|Douglas vs. Zepplin||Flothru|
Aug 23, 2001 9:28 AM
|I would like to know if anyone has any feed back on the Douglas(Colorado Cyclist)compared to the Airbourne Zepplin. I am interested to know which one is stiffer for sprinting and if they are even comparible quality? Any feedback will be appriciated.
Thanks and ride on...
|re: Douglas vs. Zepplin||nova|
Aug 23, 2001 11:41 AM
|I have the Zepplin, and no experience with the Douglas. The Zep is a good bike, I have nearly 7000 miles on mine and I like the ride. If you want to avoid controversy in both the political and cycling worlds, get the Douglas. It has a more traditional geometry and is made in the US (I beleive)
If insults roll off your back like rainwater, the Zepplin might just suit you.
|do I first get a water bottle? :-) (nm)||ET|
Aug 23, 2001 12:18 PM
|Almost too embarrassed to answer.||MB1|
Aug 23, 2001 12:48 PM
|After all the flames below about Airbourne I went downstairs and checked out the Robert Miller review of the Zepplin in Pro Cycling Magazine. As I read it, he concludes that the Zepplin is a very comfortable bike for long rides not a sprinter. Quality seemed to be fine but remember that magazine reviews are not long-term tests.
Why don't you directly contact some of the posters below that like their Airbourne bikes and get their honest (non waterbottle influenced opinions).
Me, I'd do almost anything for a free waterbottle ;-).
|re: Douglas vs. Zepplin||Gary M|
Aug 23, 2001 1:36 PM
|I bought a Douglas earlier this year and have been very happy with it. Douglas is Colo Cyclist's house brand with frame by Titanium Sports and Shimano, Ritchey and Reynolds components. I am not a sprinter but it seems very stiff to me and I haven't noticed any flex when I stand on it (I weigh 175). Unlike the Mongoose ti frame also made by TST, the stays are shaped which I believe gives it additional stiffness. I have the polished finish which is maintenance free but I don't believe it currently available. Colo Cyclist currently has Douglas's on sale for just under $1800 (Ultegra). It is a darn good price. |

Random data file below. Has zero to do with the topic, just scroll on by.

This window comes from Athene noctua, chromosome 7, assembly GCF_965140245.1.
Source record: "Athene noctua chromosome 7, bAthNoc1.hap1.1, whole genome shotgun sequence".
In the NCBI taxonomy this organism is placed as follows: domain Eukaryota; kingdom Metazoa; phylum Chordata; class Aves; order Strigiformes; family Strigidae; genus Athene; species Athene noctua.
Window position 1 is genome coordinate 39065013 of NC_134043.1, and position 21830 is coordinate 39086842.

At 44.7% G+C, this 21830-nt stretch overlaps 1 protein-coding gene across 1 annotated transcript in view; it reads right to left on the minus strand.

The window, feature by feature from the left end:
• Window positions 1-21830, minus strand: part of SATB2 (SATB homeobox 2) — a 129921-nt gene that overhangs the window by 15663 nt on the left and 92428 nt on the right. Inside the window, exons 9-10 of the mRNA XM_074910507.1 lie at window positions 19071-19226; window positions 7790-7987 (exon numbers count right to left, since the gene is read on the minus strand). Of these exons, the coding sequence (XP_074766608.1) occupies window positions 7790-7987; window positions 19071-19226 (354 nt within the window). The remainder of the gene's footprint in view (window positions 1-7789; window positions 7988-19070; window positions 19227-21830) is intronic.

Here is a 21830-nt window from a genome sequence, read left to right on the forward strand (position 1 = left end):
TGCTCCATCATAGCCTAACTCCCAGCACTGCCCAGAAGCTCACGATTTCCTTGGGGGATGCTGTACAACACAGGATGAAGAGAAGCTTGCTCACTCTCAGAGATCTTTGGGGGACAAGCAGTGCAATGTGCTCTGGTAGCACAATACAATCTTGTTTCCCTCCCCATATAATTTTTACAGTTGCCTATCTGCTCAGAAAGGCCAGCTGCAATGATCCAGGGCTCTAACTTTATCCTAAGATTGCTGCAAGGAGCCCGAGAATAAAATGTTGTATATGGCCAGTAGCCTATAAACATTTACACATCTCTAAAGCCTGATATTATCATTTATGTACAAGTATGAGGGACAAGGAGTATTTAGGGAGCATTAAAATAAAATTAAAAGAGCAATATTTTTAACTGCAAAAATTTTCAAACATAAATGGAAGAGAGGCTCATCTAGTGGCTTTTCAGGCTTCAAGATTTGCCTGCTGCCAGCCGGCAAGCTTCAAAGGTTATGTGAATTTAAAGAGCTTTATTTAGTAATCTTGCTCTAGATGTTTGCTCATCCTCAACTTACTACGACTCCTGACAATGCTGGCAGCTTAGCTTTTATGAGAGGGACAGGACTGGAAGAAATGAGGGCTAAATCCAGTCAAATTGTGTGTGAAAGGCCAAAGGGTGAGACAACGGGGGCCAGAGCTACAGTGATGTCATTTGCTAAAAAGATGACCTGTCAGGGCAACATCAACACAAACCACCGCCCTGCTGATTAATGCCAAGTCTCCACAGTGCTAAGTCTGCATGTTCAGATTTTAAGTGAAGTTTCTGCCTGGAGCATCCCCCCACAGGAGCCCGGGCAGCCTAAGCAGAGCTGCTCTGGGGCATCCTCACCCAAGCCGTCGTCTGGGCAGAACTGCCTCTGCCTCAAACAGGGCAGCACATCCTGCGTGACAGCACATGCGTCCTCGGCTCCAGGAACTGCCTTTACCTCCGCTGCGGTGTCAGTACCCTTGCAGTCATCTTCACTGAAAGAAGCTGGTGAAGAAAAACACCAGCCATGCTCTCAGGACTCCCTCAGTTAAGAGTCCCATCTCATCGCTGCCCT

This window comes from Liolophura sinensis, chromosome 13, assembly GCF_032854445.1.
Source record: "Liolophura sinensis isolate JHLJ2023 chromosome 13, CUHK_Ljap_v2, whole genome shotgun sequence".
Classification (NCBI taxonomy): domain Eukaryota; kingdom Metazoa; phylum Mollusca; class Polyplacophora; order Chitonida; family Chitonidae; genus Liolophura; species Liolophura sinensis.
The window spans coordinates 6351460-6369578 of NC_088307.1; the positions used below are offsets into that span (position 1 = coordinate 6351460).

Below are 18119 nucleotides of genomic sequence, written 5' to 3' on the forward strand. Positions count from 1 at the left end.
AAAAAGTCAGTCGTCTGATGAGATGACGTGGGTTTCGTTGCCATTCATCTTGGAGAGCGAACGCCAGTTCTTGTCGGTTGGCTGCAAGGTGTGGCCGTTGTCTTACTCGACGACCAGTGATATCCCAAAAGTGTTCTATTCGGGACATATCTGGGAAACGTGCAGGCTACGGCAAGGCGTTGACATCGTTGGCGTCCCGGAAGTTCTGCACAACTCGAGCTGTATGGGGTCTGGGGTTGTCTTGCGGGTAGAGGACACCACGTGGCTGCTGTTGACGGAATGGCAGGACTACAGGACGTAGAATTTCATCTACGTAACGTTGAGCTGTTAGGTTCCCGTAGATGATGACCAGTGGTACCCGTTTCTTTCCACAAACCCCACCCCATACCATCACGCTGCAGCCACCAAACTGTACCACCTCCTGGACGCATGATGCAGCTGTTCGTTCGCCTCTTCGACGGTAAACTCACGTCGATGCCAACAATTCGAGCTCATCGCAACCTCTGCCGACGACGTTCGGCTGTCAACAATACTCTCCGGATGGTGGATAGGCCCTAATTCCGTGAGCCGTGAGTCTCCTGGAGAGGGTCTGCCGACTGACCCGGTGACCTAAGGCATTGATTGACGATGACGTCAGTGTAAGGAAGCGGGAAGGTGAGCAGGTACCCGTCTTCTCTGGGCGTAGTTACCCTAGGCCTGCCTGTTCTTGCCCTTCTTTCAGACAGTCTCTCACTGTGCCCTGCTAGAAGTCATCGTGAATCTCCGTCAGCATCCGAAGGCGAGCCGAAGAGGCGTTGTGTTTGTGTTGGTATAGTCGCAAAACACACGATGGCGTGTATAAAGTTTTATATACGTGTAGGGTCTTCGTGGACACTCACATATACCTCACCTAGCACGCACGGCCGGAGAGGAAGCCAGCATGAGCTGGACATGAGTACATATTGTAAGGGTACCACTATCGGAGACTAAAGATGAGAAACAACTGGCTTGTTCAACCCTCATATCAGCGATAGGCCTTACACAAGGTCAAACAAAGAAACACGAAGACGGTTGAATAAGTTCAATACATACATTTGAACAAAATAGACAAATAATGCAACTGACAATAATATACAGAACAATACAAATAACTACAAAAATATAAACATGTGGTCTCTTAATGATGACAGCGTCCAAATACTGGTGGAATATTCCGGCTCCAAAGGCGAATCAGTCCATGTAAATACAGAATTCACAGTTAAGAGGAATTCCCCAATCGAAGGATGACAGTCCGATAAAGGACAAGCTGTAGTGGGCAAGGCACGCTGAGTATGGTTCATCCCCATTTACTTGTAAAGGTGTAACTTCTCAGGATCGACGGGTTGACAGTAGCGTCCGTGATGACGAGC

Hope this helps.
|Can You Ask to Have Douglas Listed?||Rich Clark|
Aug 23, 2001 2:31 PM
|Kristen was dead-on in a post below: there needs to be an easier way to get more products listed to be reviewed. I'd like to have a chance to bash this POS Planet Bike computer, for example.
Douglas frames have been mentioned several times on here recently, and you owners who have experience with them need to have a place to review them.
I'll send you one of my Airborne water bottles.
|re: Douglas vs. Zepplin||JS5280|
Aug 23, 2001 1:39 PM
Can't comment on the Douglas, but I am a 2001 Zepp owner. I doubt you'll find much to quantify stiffness between these two frames. You usually don't see that info anywhere about any bike. Since both are Ti, they will be pretty close by virtue of material. However by reading the Douglas (Colorado Cyclist) description, the Douglas is double butted (i.e. they shave off extra Ti in the non-critical areas) and is lighter than the Zepp frame of equal size. That would favor the Zepp for stiffness. However geometry and shaped tubing also come into play. Both have shaped tubing but in different areas so you still can't really say which is stiffer without riding them, and even then it would probably be pretty tough to tell. Are you a particularly large rider (i.e. over 200 lbs), because if not, I doubt you'd feel much flex anyway.